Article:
Outlook Apparently finding someone to succeed Sir Mervyn King as Governor of the Bank of England is proving a tad difficult. So the Treasury has resorted to advertising in The Economist, on the Government appointments website and at the new jobcentreplus on Threadneedle Street which is doing a roaring trade among the growing number of unemployed City folk.
According to the spin this is part of the Coalition's "commitment to a proper process that enables the best person for the job to be appointed". This will fool precisely no one.
Members of the interview panel will probably already know personally the handful of people capable of making the shortlist, which will have been drawn up in their heads – with an asterix against the preferred candidate's name – weeks ago.
Still if you fancy a crack here's the ad, with some explanatory notes:
The Governor will work closely with the Chancellor of the Exchequer and H M Treasury, which is responsible for setting the framework under which the Bank operates. An ability to provide lessons in basic economics to a Chancellor who's having a few problems with the syllabus would be advantageous.
The new Governor will lead the Bank through major reforms to the regulatory system, including the transfer of new responsibilities that will see the Bank take the lead in safeguarding the stability of the UK financial system. Knowledge of the history of the Bank and Britain's other financial regulators would be of help here: if it all goes wrong, hold up your hands and say no one could have foreseen the financial crisis. Then blame someone else.
The successful candidate must demonstrate that they can successfully lead, influence and manage the change in the Bank's responsibilities, inspiring confidence and credibility both within the Bank and throughout financial markets. In other words, accept that while setting interest rates appears to be one of your key tasks, in reality you have no room for manoeuvre. They're going to have to remain at zero and you're going to be reliant on printing money when the economy needs a boost – unless you're successful with those economics lessons for the Chancellor.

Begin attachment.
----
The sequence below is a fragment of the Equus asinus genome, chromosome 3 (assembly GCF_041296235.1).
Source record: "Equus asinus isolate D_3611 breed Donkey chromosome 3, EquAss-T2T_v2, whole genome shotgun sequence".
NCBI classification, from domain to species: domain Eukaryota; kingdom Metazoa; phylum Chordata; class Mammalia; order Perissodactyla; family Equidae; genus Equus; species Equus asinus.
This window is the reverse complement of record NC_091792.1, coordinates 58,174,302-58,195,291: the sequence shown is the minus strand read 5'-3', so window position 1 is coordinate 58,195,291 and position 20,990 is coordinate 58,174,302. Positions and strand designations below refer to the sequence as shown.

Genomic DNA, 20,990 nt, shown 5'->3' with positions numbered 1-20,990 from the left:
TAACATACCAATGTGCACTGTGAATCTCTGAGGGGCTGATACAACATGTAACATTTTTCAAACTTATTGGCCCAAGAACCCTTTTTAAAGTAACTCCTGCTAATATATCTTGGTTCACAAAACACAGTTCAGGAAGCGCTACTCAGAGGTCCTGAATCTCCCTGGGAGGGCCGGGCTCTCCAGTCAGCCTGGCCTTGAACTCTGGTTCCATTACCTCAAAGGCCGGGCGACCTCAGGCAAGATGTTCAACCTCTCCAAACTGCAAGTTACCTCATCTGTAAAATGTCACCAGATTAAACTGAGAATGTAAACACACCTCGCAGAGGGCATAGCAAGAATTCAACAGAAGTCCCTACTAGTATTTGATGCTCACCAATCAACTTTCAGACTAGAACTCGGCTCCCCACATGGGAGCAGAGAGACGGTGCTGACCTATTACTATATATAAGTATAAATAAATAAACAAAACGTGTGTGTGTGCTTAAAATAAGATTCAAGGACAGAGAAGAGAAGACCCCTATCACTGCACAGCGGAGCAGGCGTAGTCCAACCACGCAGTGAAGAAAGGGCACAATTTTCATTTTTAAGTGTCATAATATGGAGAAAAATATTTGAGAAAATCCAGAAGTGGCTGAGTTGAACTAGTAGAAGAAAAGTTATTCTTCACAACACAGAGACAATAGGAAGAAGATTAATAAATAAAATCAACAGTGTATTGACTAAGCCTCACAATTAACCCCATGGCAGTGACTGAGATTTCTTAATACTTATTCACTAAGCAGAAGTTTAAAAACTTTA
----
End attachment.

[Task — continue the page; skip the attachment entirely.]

The successful candidate will have experience of working in, or with, a central bank or similar institution; or will have worked at the most senior level in a major bank or other financial institution. He or she (in other words, he) will demonstrate strong leadership, management and policy skills; will have an advanced understanding of financial markets and good economic knowledge. He or she will be a strong communicator, have good interpersonal skills and will be a person of undisputed integrity and standing. So they can pretend to be concerned about inflation and make the City believe it, even though they have almost no power to influence it.
We welcome applications from candidates with disabilities. Actually, that isn't on the ad. But wheelchair users and seriously ill candidates judged fit to work by Atos should be OK to apply.